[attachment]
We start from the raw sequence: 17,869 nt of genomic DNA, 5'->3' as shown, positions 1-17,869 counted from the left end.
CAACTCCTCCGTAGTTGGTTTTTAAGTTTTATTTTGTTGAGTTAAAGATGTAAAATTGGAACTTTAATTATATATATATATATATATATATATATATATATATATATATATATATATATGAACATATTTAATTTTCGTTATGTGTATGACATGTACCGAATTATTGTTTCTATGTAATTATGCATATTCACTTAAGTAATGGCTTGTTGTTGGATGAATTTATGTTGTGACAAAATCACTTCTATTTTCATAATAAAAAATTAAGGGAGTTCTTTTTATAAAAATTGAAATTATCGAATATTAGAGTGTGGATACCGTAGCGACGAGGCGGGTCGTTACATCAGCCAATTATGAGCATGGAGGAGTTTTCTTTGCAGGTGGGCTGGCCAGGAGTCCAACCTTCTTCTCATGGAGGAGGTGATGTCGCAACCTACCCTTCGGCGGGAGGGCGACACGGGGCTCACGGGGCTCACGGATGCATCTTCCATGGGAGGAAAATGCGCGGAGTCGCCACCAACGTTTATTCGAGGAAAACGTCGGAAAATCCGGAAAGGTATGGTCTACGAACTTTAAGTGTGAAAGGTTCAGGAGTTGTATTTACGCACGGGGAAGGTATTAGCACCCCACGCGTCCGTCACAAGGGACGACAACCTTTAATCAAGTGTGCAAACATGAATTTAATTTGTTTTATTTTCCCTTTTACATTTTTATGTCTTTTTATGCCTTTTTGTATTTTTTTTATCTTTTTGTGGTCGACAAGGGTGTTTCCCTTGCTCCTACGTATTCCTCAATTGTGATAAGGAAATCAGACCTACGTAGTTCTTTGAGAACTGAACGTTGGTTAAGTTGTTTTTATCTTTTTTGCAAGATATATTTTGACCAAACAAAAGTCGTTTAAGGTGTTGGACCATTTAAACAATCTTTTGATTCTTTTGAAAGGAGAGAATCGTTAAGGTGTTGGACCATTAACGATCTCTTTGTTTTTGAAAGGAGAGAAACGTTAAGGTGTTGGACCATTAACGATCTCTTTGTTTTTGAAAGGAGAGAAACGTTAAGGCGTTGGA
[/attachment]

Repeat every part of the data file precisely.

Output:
We start from the raw sequence: 17,869 nt of genomic DNA, 5'->3' as shown, positions 1-17,869 counted from the left end.
CAACTCCTCCGTAGTTGGTTTTTAAGTTTTATTTTGTTGAGTTAAAGATGTAAAATTGGAACTTTAATTATATATATATATATATATATATATATATATATATATATATATATATATATGAACATATTTAATTTTCGTTATGTGTATGACATGTACCGAATTATTGTTTCTATGTAATTATGCATATTCACTTAAGTAATGGCTTGTTGTTGGATGAATTTATGTTGTGACAAAATCACTTCTATTTTCATAATAAAAAATTAAGGGAGTTCTTTTTATAAAAATTGAAATTATCGAATATTAGAGTGTGGATACCGTAGCGACGAGGCGGGTCGTTACATCAGCCAATTATGAGCATGGAGGAGTTTTCTTTGCAGGTGGGCTGGCCAGGAGTCCAACCTTCTTCTCATGGAGGAGGTGATGTCGCAACCTACCCTTCGGCGGGAGGGCGACACGGGGCTCACGGGGCTCACGGATGCATCTTCCATGGGAGGAAAATGCGCGGAGTCGCCACCAACGTTTATTCGAGGAAAACGTCGGAAAATCCGGAAAGGTATGGTCTACGAACTTTAAGTGTGAAAGGTTCAGGAGTTGTATTTACGCACGGGGAAGGTATTAGCACCCCACGCGTCCGTCACAAGGGACGACAACCTTTAATCAAGTGTGCAAACATGAATTTAATTTGTTTTATTTTCCCTTTTACATTTTTATGTCTTTTTATGCCTTTTTGTATTTTTTTTATCTTTTTGTGGTCGACAAGGGTGTTTCCCTTGCTCCTACGTATTCCTCAATTGTGATAAGGAAATCAGACCTACGTAGTTCTTTGAGAACTGAACGTTGGTTAAGTTGTTTTTATCTTTTTTGCAAGATATATTTTGACCAAACAAAAGTCGTTTAAGGTGTTGGACCATTTAAACAATCTTTTGATTCTTTTGAAAGGAGAGAATCGTTAAGGTGTTGGACCATTAACGATCTCTTTGTTTTTGAAAGGAGAGAAACGTTAAGGTGTTGGACCATTAACGATCTCTTTGTTTTTGAAAGGAGAGAAACGTTAAGGCGTTGGA